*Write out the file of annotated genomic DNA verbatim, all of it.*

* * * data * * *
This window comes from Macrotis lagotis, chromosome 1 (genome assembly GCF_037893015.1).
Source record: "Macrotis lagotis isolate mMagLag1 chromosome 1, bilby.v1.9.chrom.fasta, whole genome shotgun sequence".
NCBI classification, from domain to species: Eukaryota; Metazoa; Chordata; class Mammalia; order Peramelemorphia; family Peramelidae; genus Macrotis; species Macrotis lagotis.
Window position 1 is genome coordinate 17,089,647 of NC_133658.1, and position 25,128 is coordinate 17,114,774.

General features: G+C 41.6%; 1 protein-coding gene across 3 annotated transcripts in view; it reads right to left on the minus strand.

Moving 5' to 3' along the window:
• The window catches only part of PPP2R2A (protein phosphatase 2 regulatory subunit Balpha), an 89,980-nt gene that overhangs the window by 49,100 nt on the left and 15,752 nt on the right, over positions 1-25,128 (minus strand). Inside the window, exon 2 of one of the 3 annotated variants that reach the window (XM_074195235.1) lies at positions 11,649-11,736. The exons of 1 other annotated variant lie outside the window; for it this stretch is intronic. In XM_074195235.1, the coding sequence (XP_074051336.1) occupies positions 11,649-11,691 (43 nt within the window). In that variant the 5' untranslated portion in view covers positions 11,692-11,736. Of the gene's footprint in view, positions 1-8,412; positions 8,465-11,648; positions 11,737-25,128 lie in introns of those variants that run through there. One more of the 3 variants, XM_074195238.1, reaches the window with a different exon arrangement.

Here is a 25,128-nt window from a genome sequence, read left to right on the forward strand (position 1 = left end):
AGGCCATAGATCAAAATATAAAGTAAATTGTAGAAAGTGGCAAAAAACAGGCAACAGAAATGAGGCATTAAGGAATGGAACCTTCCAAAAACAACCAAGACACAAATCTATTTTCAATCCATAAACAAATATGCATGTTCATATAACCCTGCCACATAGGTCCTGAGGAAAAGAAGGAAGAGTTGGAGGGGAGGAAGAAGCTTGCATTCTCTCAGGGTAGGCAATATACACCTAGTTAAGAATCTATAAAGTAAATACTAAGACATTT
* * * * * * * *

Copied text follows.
This window comes from Macrotis lagotis, chromosome 1 (genome assembly GCF_037893015.1).
Source record: "Macrotis lagotis isolate mMagLag1 chromosome 1, bilby.v1.9.chrom.fasta, whole genome shotgun sequence".
NCBI classification, from domain to species: Eukaryota; Metazoa; Chordata; class Mammalia; order Peramelemorphia; family Peramelidae; genus Macrotis; species Macrotis lagotis.
Window position 1 is genome coordinate 17,089,647 of NC_133658.1, and position 25,128 is coordinate 17,114,774.

General features: G+C 41.6%; 1 protein-coding gene across 3 annotated transcripts in view; it reads right to left on the minus strand.

Moving 5' to 3' along the window:
• The window catches only part of PPP2R2A (protein phosphatase 2 regulatory subunit Balpha), an 89,980-nt gene that overhangs the window by 49,100 nt on the left and 15,752 nt on the right, over positions 1-25,128 (minus strand). Inside the window, exon 2 of one of the 3 annotated variants that reach the window (XM_074195235.1) lies at positions 11,649-11,736. The exons of 1 other annotated variant lie outside the window; for it this stretch is intronic. In XM_074195235.1, the coding sequence (XP_074051336.1) occupies positions 11,649-11,691 (43 nt within the window). In that variant the 5' untranslated portion in view covers positions 11,692-11,736. Of the gene's footprint in view, positions 1-8,412; positions 8,465-11,648; positions 11,737-25,128 lie in introns of those variants that run through there. One more of the 3 variants, XM_074195238.1, reaches the window with a different exon arrangement.

Here is a 25,128-nt window from a genome sequence, read left to right on the forward strand (position 1 = left end):
AGGCCATAGATCAAAATATAAAGTAAATTGTAGAAAGTGGCAAAAAACAGGCAACAGAAATGAGGCATTAAGGAATGGAACCTTCCAAAAACAACCAAGACACAAATCTATTTTCAATCCATAAACAAATATGCATGTTCATATAACCCTGCCACATAGGTCCTGAGGAAAAGAAGGAAGAGTTGGAGGGGAGGAAGAAGCTTGCATTCTCTCAGGGTAGGCAATATACACCTAGTTAAGAATCTATAAAGTAAATACTAAGACATTT